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History of Bisham Priory in Berkshire
Edited by David Nash Ford

B I S H A M
P R I O R Y

Montacute Mausoleum

The manor of Bisham, anciently Bisteham or Bustleham, in Berkshire was given by William the Conqueror to Henry De Ferrers, whose grandson, Robert, Earl Ferrers, gave it, in the reign of King Stephen to the Knights Templars, who are said to have had a preceptory there. After the suppression of that order, it was successively in the possession of Thomas, Earl of Lancaster, Hugh Le Despenser and Eubulo L'Estrange. In 1335, it was granted, by King Edward Ill, to William Montacute, Earl of Salisbury, who, two years afterwards, procured a Royal licence for the founding of a monastery at Bisham, endowing it with lands of 300 per annum.

Within the walls of this convent were interred William, Earl of Salisbury, son of the founder, who distinguished himself at the battle of Poitiers; John, Earl of Salisbury, who, confederating against King Henry IV, was slain at Cirencester in 1401; Thomas, Earl of Salisbury, the famous hero of Henry V's reign, who lost his life at the Siege of Orleans in 1428; Richard Neville, Earl of Salisbury, who was beheaded at York in 1460, for his adherence to the House of Lancaster; Richard Neville, the great Earl of Warwick & Salisbury, and his brother John, Marquis of Montague, who both fell at the Battle of Barnet in 1470; and the unfortunate Prince Edward, Earl of Warwick, son of the Duke of Clarence, who, bred from his cradle in prison, was beheaded in 1499 for attempting to taste the sweets of liberty. Most of the above?mentioned illustrious characters had splendid monuments in the conventual church; but these were all destroyed after the dissolution of the abbey, without regard to the rank or famed exploits of the deceased ? not even excepting the tomb of Salisbury, "the mirror of all martial men, who in thirteen battles overcame and first trained Henry V to the wars."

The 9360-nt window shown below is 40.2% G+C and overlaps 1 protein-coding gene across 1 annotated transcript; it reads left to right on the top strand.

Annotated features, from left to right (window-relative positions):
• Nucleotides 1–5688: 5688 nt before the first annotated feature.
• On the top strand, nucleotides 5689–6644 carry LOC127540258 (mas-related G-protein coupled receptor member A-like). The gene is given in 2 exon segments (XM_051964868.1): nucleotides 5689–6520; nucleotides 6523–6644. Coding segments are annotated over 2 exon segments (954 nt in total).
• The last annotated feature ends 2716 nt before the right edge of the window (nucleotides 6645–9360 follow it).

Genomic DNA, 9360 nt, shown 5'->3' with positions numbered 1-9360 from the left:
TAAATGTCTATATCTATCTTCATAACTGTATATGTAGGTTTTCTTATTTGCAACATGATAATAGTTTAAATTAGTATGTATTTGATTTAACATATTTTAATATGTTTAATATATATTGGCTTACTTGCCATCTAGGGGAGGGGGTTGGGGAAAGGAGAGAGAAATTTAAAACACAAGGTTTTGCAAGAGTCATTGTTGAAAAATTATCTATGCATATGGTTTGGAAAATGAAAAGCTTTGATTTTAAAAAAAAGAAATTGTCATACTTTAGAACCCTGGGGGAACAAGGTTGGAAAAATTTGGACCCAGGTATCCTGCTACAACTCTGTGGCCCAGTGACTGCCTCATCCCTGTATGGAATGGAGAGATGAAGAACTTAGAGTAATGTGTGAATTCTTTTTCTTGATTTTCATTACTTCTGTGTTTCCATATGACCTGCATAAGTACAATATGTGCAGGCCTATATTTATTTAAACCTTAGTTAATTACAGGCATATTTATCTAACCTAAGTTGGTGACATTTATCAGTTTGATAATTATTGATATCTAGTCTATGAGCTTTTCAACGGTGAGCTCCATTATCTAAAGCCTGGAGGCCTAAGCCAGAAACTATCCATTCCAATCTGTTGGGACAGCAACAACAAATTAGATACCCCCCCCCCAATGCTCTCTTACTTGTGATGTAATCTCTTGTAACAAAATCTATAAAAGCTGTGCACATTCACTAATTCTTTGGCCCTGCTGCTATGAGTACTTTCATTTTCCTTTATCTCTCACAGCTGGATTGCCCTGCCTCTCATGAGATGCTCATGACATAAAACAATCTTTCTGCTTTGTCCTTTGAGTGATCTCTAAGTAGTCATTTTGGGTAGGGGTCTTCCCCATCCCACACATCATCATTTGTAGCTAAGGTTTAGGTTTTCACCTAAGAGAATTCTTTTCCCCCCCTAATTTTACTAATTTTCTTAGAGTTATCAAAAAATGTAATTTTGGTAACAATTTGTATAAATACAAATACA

According to tradition, when the founder, was going to the Crusades, he came with all his train for last prayers at the abbey he had founded; and his daughter, then at the convent at Marlow, came hither with all her nuns to meet him. A squire who had been in love with her before, seized the opportunity for elopement and they escaped in a boat, but were retaken at Marlow. She was sent back to her convent and he was shut up in the tower, whence he tried to escape by means of a rope, which he made from his clothes torn into shreds. The rope broke and he was dreadfully injured and was taken into the abbey, where he afterwards became a monk.

Edited from John Timbs & Alexander Gunn's
"Abbeys, Castles & Ancient Halls of England & Wales" (1872) 



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